Joseph Mallord William Turner

Views of the English Coast

c.1821–2

In Tate Britain

Prints and Drawings Room

View by appointment
Artist
Joseph Mallord William Turner 1775–1851
Medium
Graphite on paper
Dimensions
Support: 113 × 187 mm
Collection
Tate
Acquisition
Accepted by the nation as part of the Turner Bequest 1856
Reference
D17344
Turner Bequest CXCVIII 80 a

Catalogue entry

The views on this page all come from plate 1 of The Little Sea Torch, an illustrated maritime text by Richard Bougard, translated from the French by J.T. Serres and published in London in 1801.1 For more detailed information about the publication, and an interrogation of Turner’s use of it, see the sketchbook Introduction. For a comprehensive list of the other pages in this sketchbook used for the same purpose, see the entry for folio 55 recto (D17296).
Turner renders these views in the same order as that in which they appear in the printed book. Most of Finberg’s identifications for the transcribed inscriptions are correct.2 First, at the top of the page, is a description of the topography at Start Point in Devon, in emulation of ‘The Start Point N.E.bN’.3 The sketch is inscribed at top right ‘Start NE N’. Earlier in the sketchbook Turner transcribes different views of this headland on folio 56 recto (D17298). For further information about the location see the entry for that page.
Next is a drawing inscribed with the identification ‘Bolt Hd WSW’. The direction from which the scene is actually taken deviates slightly from Turner’s inscription. The title given to the illustration of the Devon headland in The Little Sea Torch is: ‘The Bolt Head. W.N.W’.4 In almost all of the other examples of these copied compositions, Turner omits any sailing vessels depicted in his source material. Here, three angular markings in front of the second cliff face from the left seem to record the position of the ship displayed in the original illustration. Further studies of illustrations of Bolt Head feature on folios 56 verso and 57 recto of the current sketchbook (D17299, D17300).
Moving down the page, a third drawing describes Dunnose Point, a headland off the Isle of Wight in the English Channel. One of the highest points on the island, some of its peaks reach 792 feet.5 Rocks in the waters around Dunnose Point are notoriously treacherous, and in 1878 caused the infamous sinking of HMS Eurydice.6 The original illustration in The Little Sea Torch is third on the plate, with the title ‘Dunnose. W.bN’.7 Turner copies it more or less faithfully, including delineating a slice of chalk cliff midway up the foregrounded section of land.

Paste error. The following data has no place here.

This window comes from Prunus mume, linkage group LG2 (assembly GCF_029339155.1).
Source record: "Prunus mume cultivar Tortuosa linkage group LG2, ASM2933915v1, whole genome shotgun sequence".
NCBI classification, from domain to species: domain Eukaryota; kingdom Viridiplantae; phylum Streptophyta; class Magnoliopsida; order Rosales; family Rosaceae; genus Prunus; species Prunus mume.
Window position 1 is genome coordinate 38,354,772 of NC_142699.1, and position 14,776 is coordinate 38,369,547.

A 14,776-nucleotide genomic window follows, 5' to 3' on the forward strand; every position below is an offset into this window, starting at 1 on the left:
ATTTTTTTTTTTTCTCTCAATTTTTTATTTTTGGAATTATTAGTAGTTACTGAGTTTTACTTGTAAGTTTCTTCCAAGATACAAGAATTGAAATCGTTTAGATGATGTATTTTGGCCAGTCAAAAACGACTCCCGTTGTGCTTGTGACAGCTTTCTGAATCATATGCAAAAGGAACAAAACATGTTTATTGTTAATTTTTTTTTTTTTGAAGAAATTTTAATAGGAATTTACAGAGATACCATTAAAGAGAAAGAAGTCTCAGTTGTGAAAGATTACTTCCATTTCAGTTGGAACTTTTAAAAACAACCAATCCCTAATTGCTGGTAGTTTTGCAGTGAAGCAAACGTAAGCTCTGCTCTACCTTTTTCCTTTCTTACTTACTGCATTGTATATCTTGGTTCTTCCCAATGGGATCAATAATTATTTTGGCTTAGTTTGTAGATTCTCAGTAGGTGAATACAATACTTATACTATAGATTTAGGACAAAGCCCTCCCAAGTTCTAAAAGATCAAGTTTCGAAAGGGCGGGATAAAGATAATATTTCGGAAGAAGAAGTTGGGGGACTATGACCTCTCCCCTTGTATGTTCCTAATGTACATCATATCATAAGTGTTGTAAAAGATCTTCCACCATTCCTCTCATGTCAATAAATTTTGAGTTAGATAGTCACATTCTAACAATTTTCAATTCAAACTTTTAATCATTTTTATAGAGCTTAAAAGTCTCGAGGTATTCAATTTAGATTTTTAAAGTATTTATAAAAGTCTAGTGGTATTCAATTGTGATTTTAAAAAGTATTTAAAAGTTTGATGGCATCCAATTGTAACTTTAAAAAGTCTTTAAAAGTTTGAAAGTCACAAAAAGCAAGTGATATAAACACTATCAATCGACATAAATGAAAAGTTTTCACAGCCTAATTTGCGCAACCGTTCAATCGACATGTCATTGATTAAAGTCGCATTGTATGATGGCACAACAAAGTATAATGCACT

Maud Whatley
January 2016

1
Richard Bougard, The Little Sea Torch: or, True Guide for Coasting Pilots: by which they are clearly instructed how to navigate along the coasts of Malta, Corsica, Sardinia, and others in the Straits; and of The Coast of Barbary, from Cape Bon to Cape de Verd, trans. with corrections and additions by John Thomas Serres, London 1801. For an online and PDF facsimile, see ‘The Little Sea Torch’, Biblioteca Nacional de Portugal, http://purl.pt/23500, accessed 26 October 2015.
2
Finberg 1909, I, p.606.
3
‘Plate 1’, The Little Sea Torch, http://purl.pt/23500/1/index.html#/151/html, accessed 18 November 2015.
4
Ibid.
5
‘View of Dunnose from the Cliff near Shanklin in Sandown Bay, Isle of Wight’, The British Library, accessed 18 November 2015, http://www.bl.uk/onlinegallery/onlineex/kinggeorge/v/003ktop00000015u02700000.html.
6
Ibid.
7
‘Plate 1’, The Little Sea Torch.
8
Ibid.

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